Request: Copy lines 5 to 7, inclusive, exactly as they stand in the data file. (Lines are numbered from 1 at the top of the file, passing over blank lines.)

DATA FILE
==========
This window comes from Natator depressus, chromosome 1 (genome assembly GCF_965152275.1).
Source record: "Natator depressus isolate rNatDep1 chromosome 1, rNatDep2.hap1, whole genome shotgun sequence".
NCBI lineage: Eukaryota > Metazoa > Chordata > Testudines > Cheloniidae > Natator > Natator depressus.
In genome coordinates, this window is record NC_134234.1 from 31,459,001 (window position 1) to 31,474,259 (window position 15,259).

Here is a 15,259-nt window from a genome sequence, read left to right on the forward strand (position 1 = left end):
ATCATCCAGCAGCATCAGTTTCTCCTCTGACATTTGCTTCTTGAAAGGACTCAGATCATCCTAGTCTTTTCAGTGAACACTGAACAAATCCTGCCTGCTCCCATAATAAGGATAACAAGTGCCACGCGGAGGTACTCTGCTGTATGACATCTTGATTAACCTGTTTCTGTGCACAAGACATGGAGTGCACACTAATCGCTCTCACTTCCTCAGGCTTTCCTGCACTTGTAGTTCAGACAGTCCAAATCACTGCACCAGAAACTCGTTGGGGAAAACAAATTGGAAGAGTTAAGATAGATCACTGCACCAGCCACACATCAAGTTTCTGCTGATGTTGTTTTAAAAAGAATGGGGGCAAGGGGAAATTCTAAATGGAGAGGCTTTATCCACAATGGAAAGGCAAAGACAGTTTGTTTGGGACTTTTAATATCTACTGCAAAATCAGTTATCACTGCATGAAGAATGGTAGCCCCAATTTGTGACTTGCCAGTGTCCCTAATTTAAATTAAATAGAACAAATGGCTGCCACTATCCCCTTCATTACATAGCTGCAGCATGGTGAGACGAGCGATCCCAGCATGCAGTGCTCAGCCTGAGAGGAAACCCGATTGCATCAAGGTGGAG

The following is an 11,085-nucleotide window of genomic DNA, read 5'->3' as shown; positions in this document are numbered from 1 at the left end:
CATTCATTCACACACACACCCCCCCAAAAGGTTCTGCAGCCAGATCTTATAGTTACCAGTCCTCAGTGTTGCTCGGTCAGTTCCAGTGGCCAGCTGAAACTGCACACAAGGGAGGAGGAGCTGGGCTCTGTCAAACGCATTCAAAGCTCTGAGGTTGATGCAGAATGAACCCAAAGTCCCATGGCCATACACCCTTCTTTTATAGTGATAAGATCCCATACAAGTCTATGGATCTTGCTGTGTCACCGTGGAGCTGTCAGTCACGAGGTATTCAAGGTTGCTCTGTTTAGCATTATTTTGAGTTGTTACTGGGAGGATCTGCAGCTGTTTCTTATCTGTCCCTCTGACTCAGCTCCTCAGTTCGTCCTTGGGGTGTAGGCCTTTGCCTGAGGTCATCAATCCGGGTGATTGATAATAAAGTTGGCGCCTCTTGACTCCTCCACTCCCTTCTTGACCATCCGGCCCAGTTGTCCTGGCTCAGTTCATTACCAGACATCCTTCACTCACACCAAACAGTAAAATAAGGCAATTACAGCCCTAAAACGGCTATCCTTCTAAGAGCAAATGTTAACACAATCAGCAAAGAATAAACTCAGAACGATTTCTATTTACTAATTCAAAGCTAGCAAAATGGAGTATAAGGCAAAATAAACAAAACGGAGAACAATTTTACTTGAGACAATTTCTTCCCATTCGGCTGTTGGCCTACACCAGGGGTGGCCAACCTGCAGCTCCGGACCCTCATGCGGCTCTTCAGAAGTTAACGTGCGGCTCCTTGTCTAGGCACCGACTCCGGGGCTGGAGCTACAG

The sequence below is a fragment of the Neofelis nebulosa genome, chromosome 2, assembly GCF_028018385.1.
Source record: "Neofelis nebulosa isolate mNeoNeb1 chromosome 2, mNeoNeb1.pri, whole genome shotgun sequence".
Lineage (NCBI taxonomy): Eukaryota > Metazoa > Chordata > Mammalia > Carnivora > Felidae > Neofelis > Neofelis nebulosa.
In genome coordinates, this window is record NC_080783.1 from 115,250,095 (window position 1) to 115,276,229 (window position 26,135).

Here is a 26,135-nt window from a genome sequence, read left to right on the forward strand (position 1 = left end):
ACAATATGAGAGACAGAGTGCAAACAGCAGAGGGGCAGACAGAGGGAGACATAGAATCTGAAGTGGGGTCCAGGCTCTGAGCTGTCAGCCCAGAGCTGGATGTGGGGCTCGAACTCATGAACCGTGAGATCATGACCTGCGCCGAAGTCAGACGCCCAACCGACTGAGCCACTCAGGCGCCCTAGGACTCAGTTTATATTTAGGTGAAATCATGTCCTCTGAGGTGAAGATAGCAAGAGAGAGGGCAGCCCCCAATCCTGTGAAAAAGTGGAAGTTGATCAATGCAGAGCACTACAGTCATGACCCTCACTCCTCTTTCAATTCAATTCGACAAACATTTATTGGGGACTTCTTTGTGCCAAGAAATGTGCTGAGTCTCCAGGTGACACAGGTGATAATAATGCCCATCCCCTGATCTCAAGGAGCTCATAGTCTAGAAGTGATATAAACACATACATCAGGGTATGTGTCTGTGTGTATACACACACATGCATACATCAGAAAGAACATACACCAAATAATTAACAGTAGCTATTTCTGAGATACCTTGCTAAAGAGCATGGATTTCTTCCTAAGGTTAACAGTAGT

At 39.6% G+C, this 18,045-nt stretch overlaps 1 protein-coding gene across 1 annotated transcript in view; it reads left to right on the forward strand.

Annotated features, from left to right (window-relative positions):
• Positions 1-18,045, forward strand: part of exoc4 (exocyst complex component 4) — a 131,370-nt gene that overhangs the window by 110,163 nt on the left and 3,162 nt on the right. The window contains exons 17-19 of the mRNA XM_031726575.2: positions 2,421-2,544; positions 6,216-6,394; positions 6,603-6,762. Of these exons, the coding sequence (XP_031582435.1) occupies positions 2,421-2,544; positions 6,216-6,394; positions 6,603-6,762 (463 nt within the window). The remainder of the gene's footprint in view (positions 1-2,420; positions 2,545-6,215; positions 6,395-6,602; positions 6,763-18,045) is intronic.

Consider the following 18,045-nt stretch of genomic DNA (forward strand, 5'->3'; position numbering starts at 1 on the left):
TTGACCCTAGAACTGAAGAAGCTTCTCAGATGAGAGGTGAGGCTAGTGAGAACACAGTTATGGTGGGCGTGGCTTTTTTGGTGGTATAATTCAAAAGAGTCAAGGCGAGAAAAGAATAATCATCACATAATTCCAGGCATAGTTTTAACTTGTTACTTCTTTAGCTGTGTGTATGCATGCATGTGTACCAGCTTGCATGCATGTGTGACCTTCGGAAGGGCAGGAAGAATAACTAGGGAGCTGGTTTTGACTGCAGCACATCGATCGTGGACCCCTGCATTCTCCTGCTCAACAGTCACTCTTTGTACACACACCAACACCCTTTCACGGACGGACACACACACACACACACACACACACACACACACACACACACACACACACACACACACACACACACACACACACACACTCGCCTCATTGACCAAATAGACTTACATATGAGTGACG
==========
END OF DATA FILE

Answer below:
Here is a 15,259-nt window from a genome sequence, read left to right on the forward strand (position 1 = left end):
ATCATCCAGCAGCATCAGTTTCTCCTCTGACATTTGCTTCTTGAAAGGACTCAGATCATCCTAGTCTTTTCAGTGAACACTGAACAAATCCTGCCTGCTCCCATAATAAGGATAACAAGTGCCACGCGGAGGTACTCTGCTGTATGACATCTTGATTAACCTGTTTCTGTGCACAAGACATGGAGTGCACACTAATCGCTCTCACTTCCTCAGGCTTTCCTGCACTTGTAGTTCAGACAGTCCAAATCACTGCACCAGAAACTCGTTGGGGAAAACAAATTGGAAGAGTTAAGATAGATCACTGCACCAGCCACACATCAAGTTTCTGCTGATGTTGTTTTAAAAAGAATGGGGGCAAGGGGAAATTCTAAATGGAGAGGCTTTATCCACAATGGAAAGGCAAAGACAGTTTGTTTGGGACTTTTAATATCTACTGCAAAATCAGTTATCACTGCATGAAGAATGGTAGCCCCAATTTGTGACTTGCCAGTGTCCCTAATTTAAATTAAATAGAACAAATGGCTGCCACTATCCCCTTCATTACATAGCTGCAGCATGGTGAGACGAGCGATCCCAGCATGCAGTGCTCAGCCTGAGAGGAAACCCGATTGCATCAAGGTGGAG

The following is an 11,085-nucleotide window of genomic DNA, read 5'->3' as shown; positions in this document are numbered from 1 at the left end: